Our practice is strongly influenced by data provided from the annual CSU Center for Teacher Quality (CTQ). This survey provides information from the public school system about the work of our candidates in their first year of teaching. The information is discussed and modifications are made, when necessary, in a continuous cycle that ensures we are responding to the needs of the profession Exhibit (value of evidence std 4) shows how we have effectively improved our candidate preparation using this data. Exhibits (all other articles) demonstrates our use of this data in other regards.

Quality teaching begins with the individual strengths and professional interests of the faculty (Table #1 and Table #2). Content experts in the various areas teach the single subject teacher candidate’s instructional methodology courses. The newly revised Single Subject Program integrates some of the latest such as Linked Learning, Co-Teaching, and Common Core. The assignments within these programs include case studies, lesson design, unit development, and essay reflections on important professional dispositions such as critical thinking/problem solving, collaboration, valuing diversity, ethical judgments, and life-long learning (Conceptual Framework). Innovative teaching is supported by the cutting edge technology available such as the state of the art technology coursework.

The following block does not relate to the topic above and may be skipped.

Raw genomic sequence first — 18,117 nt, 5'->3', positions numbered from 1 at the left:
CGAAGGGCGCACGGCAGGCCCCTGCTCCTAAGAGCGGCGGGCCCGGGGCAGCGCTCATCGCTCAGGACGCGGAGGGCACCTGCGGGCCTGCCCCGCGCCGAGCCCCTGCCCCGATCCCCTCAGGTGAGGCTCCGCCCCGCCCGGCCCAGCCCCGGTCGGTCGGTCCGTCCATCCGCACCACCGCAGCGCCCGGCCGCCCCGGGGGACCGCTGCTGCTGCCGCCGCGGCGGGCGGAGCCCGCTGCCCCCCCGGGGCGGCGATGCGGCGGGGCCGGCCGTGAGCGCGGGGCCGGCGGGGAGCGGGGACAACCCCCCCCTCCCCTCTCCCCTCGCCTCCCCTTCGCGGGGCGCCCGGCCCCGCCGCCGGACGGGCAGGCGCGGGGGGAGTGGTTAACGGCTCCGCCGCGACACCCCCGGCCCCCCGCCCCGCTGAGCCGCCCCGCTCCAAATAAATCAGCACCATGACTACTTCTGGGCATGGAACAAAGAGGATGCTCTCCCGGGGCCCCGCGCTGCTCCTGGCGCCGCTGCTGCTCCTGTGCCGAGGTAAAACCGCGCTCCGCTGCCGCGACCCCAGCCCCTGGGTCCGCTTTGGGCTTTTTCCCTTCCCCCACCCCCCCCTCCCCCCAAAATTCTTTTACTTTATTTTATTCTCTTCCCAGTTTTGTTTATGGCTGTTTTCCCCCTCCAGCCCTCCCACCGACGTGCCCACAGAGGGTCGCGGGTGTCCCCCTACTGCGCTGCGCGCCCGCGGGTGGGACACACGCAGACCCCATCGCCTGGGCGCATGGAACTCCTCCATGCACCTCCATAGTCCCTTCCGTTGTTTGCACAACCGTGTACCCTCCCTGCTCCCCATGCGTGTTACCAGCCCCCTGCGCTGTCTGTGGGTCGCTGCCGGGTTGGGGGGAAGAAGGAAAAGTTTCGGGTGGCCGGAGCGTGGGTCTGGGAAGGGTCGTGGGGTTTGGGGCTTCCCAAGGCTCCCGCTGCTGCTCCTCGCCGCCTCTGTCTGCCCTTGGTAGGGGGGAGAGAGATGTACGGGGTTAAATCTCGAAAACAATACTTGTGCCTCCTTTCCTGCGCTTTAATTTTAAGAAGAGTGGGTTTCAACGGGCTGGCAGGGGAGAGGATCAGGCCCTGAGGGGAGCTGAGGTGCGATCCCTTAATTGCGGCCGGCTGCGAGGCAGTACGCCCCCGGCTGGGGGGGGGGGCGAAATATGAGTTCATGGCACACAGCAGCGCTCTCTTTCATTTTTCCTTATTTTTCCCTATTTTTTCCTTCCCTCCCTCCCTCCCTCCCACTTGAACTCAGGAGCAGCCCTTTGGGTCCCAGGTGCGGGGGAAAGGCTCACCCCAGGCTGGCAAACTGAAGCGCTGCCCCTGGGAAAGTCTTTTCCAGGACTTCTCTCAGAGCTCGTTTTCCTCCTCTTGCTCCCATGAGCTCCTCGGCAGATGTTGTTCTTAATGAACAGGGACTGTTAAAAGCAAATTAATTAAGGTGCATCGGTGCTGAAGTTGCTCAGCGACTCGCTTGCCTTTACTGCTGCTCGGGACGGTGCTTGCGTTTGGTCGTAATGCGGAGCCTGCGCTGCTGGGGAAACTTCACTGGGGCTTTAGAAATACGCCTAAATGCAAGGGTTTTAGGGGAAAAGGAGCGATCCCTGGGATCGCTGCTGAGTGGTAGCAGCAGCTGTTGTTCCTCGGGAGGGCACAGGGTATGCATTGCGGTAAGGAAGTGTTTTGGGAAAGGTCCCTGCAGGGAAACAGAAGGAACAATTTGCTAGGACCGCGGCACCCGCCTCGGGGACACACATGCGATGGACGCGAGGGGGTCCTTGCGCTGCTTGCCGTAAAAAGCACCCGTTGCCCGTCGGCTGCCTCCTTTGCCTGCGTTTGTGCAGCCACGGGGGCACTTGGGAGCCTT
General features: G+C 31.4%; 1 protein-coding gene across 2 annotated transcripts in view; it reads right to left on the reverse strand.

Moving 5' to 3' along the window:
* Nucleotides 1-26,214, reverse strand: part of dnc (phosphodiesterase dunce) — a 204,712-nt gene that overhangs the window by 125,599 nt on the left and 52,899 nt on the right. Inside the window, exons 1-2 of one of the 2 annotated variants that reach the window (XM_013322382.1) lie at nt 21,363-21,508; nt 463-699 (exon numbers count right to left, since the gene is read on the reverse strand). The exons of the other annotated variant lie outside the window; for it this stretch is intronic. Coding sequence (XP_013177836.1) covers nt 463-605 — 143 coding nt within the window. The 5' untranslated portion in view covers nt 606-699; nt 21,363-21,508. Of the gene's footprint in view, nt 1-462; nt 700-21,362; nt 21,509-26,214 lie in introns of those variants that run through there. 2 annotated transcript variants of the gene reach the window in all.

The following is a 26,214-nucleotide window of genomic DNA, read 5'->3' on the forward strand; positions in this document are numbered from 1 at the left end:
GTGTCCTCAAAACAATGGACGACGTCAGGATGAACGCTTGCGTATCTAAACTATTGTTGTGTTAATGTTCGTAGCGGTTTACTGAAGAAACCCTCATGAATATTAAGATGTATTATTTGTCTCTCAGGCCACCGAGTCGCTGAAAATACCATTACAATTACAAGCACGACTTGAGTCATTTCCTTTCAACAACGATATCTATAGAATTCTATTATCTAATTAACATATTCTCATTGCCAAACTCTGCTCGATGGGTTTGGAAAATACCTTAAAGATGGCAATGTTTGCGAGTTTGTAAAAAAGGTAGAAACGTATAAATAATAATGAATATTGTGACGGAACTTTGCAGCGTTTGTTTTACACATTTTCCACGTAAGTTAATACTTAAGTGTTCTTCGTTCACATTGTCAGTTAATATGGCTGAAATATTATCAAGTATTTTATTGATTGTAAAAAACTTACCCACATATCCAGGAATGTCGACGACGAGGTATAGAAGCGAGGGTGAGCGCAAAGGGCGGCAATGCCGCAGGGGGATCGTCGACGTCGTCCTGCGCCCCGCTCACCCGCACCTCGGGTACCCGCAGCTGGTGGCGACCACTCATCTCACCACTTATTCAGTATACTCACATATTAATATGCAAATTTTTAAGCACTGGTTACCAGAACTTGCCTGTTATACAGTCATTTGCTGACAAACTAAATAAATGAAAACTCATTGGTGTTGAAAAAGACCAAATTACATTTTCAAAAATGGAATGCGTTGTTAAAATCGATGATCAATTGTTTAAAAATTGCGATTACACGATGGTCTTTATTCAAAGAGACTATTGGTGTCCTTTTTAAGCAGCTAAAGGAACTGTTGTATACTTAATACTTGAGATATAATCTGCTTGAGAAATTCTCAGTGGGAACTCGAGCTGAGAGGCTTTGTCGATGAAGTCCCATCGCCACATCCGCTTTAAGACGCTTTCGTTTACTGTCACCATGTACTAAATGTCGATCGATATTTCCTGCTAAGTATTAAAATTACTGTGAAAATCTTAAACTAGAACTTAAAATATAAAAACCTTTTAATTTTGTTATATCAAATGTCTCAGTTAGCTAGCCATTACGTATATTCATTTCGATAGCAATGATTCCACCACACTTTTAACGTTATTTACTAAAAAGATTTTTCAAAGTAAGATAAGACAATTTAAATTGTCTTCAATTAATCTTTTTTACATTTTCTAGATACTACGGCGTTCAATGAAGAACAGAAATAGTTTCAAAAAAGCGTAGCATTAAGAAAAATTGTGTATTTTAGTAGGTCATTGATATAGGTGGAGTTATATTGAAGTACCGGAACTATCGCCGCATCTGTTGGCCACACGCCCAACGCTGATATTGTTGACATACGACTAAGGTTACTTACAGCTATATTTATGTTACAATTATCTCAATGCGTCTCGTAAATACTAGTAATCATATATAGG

5.1.c  Modeling Best Professional Practices in Scholarship

KSOEHD faculty scholarship can be measured in the number and quality of publications that are generated each year in venues such as peer-reviewed journals and books. During the 2008-2013 period faculty published 94 peer-reviewed articles, 50 books/book chapters and numerous publications and creative projects in non-refereed journals, online newsletters, and book reviews. During the 2010-2012 period faculty made 271 presentations at International, National and Regional conferences as well as 244 local presentations (Faculty Activity Summary and Annual Reports to the Provost). Externally funded grant activity has also been very positive with a total of $9,256,869 over the past three years (Annual Reports to the Provost). The grant efforts have been particularly successful in the areas of Math, Science, Reading and Writing, Rehabilitation, and Teacher Internships. The importance of scholarship is encouraged and supported at all levels through policies that specify and guide faculty through the Retention, Tenure and Promotion (RTP) process  (APM 324, 324a,325,327,328) A key element of this process is the Probationary Plan (APM 324a) where a new faculty member, in collaboration with an assigned faculty mentor, develop a plan that outlines university expectations yet allows for individual interests and strengths to be articulated. At the school level, faculty have been supported through substantial funding provided for on-going development efforts (Exhibit Annual Report to the Provost).

5.1.d  Modeling Best Professional Practices in Service